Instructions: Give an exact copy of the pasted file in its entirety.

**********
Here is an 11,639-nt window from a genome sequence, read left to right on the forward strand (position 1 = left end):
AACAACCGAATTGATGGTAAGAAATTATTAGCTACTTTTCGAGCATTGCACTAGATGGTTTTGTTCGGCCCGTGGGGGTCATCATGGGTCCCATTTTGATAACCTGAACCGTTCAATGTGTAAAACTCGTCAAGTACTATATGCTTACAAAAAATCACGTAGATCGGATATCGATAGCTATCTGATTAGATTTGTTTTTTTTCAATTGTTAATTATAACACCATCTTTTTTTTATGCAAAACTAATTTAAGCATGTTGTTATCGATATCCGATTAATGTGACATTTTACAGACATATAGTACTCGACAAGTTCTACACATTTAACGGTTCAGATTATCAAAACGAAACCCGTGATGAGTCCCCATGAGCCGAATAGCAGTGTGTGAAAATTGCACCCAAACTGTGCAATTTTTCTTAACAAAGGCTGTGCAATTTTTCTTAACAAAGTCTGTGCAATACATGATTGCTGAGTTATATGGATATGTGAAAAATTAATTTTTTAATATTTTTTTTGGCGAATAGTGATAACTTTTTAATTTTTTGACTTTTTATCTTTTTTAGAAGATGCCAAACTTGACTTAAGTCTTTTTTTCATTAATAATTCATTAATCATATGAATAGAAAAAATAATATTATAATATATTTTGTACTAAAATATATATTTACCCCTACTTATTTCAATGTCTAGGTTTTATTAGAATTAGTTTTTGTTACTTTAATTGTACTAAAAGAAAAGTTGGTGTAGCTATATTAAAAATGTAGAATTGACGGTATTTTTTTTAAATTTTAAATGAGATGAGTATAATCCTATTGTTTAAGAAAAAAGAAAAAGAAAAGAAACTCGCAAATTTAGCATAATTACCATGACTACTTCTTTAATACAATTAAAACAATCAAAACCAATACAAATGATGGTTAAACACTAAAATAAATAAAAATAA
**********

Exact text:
Here is an 11,639-nt window from a genome sequence, read left to right on the forward strand (position 1 = left end):
AACAACCGAATTGATGGTAAGAAATTATTAGCTACTTTTCGAGCATTGCACTAGATGGTTTTGTTCGGCCCGTGGGGGTCATCATGGGTCCCATTTTGATAACCTGAACCGTTCAATGTGTAAAACTCGTCAAGTACTATATGCTTACAAAAAATCACGTAGATCGGATATCGATAGCTATCTGATTAGATTTGTTTTTTTTCAATTGTTAATTATAACACCATCTTTTTTTTATGCAAAACTAATTTAAGCATGTTGTTATCGATATCCGATTAATGTGACATTTTACAGACATATAGTACTCGACAAGTTCTACACATTTAACGGTTCAGATTATCAAAACGAAACCCGTGATGAGTCCCCATGAGCCGAATAGCAGTGTGTGAAAATTGCACCCAAACTGTGCAATTTTTCTTAACAAAGGCTGTGCAATTTTTCTTAACAAAGTCTGTGCAATACATGATTGCTGAGTTATATGGATATGTGAAAAATTAATTTTTTAATATTTTTTTTGGCGAATAGTGATAACTTTTTAATTTTTTGACTTTTTATCTTTTTTAGAAGATGCCAAACTTGACTTAAGTCTTTTTTTCATTAATAATTCATTAATCATATGAATAGAAAAAATAATATTATAATATATTTTGTACTAAAATATATATTTACCCCTACTTATTTCAATGTCTAGGTTTTATTAGAATTAGTTTTTGTTACTTTAATTGTACTAAAAGAAAAGTTGGTGTAGCTATATTAAAAATGTAGAATTGACGGTATTTTTTTTAAATTTTAAATGAGATGAGTATAATCCTATTGTTTAAGAAAAAAGAAAAAGAAAAGAAACTCGCAAATTTAGCATAATTACCATGACTACTTCTTTAATACAATTAAAACAATCAAAACCAATACAAATGATGGTTAAACACTAAAATAAATAAAAATAA